New VP-TECH Student Council helps students ‘make sure their voices are heard’
Oct. 24, 2019
The Valley Pathways in Technology Early College High School at Herkimer-Fulton-Hamilton-Otsego BOCES formed its first VP-TECH Student Council this school year. The members, from left: Ninth Grade Class Representative Cole Dowling, a freshman of Central Valley; President Sean Spellman, a senior of West Canada Valley; 12th Grade Class Representative Olivia Pickett, a senior of Little Falls; 10th Grade Class Representative Michael Conley (in back), a sophomore of Central Valley; Secretary Emily Almond (in front), a sophomore of Central Valley; Treasurer Brianna Holtz, a sophomore of Central Valley; Vice President Jaeden Coffey, a sophomore of Frankfort-Schuyler, and 11th Grade Class Representative Aleksandr Kurganov, a junior of Frankfort-Schuyler.
HERKIMER – Herkimer-Fulton-Hamilton-Otsego BOCES Valley Pathways in Technology Early College High School 10th-grader Michael Conley decided to run for a spot on the first VP-TECH Student Council as a way to represent his classmates and be part of how something is run.
Student Council is a way for students to make suggestions and be able to bring issues to students on the council, Conley said.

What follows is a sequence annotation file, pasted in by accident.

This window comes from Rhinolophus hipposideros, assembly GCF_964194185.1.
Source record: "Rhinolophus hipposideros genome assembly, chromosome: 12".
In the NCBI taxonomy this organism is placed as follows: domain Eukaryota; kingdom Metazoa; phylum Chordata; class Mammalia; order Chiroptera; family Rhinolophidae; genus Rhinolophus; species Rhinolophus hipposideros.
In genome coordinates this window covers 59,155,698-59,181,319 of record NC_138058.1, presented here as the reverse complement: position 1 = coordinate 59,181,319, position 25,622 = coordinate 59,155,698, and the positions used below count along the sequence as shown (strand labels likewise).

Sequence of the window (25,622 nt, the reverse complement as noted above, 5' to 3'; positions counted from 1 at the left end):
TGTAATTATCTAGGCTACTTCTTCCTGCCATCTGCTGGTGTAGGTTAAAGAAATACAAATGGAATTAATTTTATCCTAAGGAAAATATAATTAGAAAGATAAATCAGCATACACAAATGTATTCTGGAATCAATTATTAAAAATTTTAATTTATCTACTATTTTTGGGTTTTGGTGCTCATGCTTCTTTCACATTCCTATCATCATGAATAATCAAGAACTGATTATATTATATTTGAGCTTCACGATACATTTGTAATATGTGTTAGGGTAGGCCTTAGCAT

“I feel like it’s beneficial because sometimes there are things you want changed that you don’t know where to start,” he said.
The first VP-TECH Student Council was created this school year with elections on Sept. 20 and its first meetings on Sept. 27 and Oct. 10. VP-TECH, which launched in September 2015, is made up of students in ninth grade through 12th grade from Herkimer BOCES component school districts.
VP-TECH focuses on technology, project-based learning and real-world work situations. Students can spend four to six years in the program to earn a Regents diploma, an associate degree in quality assurance from Herkimer College for free, a certification in advanced manufacturing and connections with local businesses.